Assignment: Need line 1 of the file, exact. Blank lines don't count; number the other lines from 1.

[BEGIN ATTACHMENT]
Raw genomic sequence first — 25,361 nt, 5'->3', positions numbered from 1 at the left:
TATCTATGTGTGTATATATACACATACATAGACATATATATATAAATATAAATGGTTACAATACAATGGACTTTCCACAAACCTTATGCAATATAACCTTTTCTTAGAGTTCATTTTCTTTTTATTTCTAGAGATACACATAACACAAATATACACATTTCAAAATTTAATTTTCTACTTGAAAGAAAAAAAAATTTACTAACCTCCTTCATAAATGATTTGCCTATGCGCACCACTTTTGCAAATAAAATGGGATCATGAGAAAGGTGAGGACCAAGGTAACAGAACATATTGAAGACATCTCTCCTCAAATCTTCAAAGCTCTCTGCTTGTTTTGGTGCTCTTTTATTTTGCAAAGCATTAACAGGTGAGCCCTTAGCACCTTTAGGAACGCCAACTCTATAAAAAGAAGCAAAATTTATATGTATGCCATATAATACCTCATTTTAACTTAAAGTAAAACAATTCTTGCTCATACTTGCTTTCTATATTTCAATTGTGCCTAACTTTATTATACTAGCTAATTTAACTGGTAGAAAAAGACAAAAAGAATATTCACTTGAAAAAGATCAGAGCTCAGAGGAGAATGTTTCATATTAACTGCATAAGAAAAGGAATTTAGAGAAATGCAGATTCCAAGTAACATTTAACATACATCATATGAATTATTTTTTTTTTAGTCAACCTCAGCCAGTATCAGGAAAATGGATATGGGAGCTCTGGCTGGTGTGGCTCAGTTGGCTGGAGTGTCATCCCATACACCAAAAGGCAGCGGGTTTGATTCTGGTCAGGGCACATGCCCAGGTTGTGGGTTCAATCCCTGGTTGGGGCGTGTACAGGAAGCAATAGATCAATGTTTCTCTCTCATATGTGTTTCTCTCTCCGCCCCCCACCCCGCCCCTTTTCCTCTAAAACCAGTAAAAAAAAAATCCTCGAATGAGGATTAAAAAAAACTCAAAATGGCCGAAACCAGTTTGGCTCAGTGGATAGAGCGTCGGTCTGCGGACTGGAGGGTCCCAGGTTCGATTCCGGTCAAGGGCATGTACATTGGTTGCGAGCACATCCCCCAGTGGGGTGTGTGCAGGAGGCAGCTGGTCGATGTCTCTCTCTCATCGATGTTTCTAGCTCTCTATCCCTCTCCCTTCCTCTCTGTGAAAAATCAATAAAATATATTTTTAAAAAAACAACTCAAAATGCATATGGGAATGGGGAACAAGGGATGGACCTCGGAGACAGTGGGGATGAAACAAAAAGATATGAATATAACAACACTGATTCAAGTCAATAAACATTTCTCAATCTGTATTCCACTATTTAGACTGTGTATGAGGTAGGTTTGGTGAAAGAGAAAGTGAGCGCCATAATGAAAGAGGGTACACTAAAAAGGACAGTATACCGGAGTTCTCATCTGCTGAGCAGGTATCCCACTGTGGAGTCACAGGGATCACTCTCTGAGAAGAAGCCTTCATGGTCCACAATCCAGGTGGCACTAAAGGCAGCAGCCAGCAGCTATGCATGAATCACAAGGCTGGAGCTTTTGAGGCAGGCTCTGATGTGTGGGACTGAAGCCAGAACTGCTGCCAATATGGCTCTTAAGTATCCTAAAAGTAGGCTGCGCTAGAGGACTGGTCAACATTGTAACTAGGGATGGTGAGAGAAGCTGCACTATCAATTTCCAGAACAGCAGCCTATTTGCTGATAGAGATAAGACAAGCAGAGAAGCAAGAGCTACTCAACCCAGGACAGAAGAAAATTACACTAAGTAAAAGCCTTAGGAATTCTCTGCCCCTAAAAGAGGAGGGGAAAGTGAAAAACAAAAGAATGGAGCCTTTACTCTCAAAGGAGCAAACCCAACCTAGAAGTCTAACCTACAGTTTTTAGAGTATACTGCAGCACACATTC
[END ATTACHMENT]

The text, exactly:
Raw genomic sequence first — 25,361 nt, 5'->3', positions numbered from 1 at the left: